The Anderson County Museum (ACM) celebrated the achievements of the ACM Youth Council on recently with an end-of-school-year Gatsby Party. The Youth Council was organized in 2013 with a mission to plan, organize and volunteer at events their peers would be interested in attending. Allanah York from TL Hanna High School was announced at the party as the Youth Volunteer of the Year for the 2016 – 2017 school year. Pictured are this year’s Anderson County Museum Youth Council graduating seniors. Top row: Kaitlyn Hamilton (TL Hanna),  Jackson Merritt (Wren), and Devon Smith (TL Hanna). Bottom row: Morgan Kelly (TL Hanna), Kendra Hamilton (TL Hanna) and Raven Duckett (Westside) Seniors not pictured: Mackenzie Jones (Westside), Grayson Horton (TL Hanna), Bailey Crow (TL Hanna), Aylin Gomez (TL Hanna), Elizabeth Martin (TL Hanna) Jaylan Luvene (TL Hanna) and Nikole Taylor (TL Hanna).

Anderson County attorney instructed to preserve legal arguments

By Stan Welch
Anderson County Council spent more than an  hour in executive session Tuesday night, receiving legal advice on several issues. Key among them was the recent ruling by the South Carolina Court of Appeals in the County’s favor in the matter of former administrator Joey Preston’s severance agreement. The court declared that agreement null and void.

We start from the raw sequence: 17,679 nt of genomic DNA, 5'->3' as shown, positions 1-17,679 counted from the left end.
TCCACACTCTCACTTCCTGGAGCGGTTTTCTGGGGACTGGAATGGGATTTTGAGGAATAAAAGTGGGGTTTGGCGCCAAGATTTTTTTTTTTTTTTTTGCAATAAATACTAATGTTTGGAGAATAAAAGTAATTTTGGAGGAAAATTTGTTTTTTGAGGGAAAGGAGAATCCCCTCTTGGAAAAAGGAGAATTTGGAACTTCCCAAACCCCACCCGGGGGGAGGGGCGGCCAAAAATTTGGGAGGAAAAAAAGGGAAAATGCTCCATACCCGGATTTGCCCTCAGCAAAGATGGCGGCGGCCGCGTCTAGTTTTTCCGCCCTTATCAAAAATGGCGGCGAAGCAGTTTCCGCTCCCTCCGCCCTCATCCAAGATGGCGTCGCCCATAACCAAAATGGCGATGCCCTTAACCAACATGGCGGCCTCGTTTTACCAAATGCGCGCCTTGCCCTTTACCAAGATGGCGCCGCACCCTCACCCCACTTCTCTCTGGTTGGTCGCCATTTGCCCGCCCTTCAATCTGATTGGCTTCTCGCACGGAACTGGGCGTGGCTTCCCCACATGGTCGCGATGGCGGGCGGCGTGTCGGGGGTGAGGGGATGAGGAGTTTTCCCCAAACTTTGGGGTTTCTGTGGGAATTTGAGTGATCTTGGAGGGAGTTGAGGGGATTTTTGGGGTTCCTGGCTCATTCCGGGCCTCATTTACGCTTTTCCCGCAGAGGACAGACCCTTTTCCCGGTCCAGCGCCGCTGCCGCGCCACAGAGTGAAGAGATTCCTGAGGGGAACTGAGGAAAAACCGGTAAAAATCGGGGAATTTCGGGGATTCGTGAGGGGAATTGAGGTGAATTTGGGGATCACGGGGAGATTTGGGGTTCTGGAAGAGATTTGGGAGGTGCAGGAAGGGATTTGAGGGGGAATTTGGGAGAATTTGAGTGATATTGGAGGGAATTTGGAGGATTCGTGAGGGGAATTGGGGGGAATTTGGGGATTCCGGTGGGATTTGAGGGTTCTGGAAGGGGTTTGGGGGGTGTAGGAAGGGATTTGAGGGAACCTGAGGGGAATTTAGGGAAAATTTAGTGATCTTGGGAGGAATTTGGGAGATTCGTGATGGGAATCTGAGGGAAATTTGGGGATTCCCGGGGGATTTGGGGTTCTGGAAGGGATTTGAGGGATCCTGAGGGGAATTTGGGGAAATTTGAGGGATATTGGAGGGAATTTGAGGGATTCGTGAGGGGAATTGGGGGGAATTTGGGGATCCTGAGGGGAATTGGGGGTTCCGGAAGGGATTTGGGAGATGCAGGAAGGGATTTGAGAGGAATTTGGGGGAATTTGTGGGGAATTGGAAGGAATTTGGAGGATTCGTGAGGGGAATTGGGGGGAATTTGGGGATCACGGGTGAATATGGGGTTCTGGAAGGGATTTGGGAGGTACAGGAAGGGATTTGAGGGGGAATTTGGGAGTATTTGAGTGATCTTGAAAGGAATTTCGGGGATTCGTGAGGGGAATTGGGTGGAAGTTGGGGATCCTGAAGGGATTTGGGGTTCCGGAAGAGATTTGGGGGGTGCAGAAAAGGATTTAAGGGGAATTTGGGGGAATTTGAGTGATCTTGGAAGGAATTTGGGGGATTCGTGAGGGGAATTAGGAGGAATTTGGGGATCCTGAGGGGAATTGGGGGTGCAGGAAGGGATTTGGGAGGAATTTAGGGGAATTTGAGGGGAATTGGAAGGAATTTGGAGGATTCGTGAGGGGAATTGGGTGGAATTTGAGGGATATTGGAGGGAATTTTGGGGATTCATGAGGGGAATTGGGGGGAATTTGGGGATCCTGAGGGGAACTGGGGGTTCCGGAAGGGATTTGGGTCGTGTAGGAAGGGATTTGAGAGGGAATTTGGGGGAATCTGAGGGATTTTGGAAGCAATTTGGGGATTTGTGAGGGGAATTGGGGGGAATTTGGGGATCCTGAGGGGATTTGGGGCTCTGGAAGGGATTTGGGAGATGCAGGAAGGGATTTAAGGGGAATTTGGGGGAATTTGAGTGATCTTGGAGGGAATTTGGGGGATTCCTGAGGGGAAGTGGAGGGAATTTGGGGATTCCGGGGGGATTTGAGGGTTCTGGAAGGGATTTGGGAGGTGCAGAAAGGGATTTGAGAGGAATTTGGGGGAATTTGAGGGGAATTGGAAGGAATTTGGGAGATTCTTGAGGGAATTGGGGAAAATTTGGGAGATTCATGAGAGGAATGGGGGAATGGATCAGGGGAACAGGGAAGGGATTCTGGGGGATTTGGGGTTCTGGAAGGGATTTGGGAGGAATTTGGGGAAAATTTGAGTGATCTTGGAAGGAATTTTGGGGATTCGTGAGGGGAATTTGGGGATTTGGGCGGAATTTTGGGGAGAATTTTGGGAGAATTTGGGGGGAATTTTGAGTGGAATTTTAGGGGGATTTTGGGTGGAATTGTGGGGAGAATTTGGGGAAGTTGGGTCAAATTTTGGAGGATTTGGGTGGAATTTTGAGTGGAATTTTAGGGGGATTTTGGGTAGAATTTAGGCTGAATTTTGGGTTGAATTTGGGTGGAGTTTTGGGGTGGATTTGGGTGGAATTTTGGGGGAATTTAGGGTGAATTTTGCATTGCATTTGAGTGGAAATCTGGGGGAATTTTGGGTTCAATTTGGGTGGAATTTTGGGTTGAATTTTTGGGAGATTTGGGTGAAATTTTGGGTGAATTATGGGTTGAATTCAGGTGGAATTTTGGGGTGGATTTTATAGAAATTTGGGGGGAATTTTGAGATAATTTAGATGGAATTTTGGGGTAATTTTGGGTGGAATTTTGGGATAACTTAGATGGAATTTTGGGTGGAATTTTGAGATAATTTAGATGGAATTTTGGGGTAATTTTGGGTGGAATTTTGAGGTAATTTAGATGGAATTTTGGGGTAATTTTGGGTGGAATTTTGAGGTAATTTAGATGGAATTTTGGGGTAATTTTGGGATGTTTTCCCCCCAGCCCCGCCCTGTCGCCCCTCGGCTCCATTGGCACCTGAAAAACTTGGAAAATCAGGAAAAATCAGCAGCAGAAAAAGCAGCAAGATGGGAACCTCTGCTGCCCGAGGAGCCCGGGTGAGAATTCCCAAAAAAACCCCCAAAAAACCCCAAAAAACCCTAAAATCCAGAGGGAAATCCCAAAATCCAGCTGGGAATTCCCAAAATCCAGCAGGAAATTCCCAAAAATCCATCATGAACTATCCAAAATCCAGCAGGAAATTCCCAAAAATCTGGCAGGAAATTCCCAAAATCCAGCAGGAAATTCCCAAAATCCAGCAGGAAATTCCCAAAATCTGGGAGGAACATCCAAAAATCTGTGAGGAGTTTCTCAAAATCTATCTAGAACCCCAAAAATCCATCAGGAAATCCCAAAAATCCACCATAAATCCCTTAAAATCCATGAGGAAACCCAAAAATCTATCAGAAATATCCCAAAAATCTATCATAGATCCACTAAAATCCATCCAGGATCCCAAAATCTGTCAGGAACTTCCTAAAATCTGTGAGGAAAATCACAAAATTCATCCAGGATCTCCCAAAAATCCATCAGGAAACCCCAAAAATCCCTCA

The action taken by the Council following  the extended session was to instruct the county attorney to “preserve all legal arguments in  the Preston case.” The move is essentially a pre-emptive one, in anticipation of a further appeal by Preston’s attorneys.

Appeals court rules Preston contract “null and void”

By Stan Welch
On Tuesday night, November 18, 2008 the Anderson County Council, by a vote of 5-2, awarded then county administrator Joey Preston a severance package worth $1.2 million, despite the fact that his employment contract would run out six weeks later.
The severance package was also awarded against the advice of the employment attorney hired by the Council to advise them. Tom Bright told the council that Preston’s claim of anticipatory breach of contract had no standing. He also offered the Council three other options aside from paying Preston his groundless demands.
Finally, on May 31 of this year, after a grueling eight year legal battle, the South Carolina Court of Appeals ruled the severance contract null and void, and instructed the circuit judge who originally ruled in Preston’s favor to revisit the question of how to redirect Preston’s monthly retirement benefit of $8,000 into a constructive trust from whence it would be directed back to the county.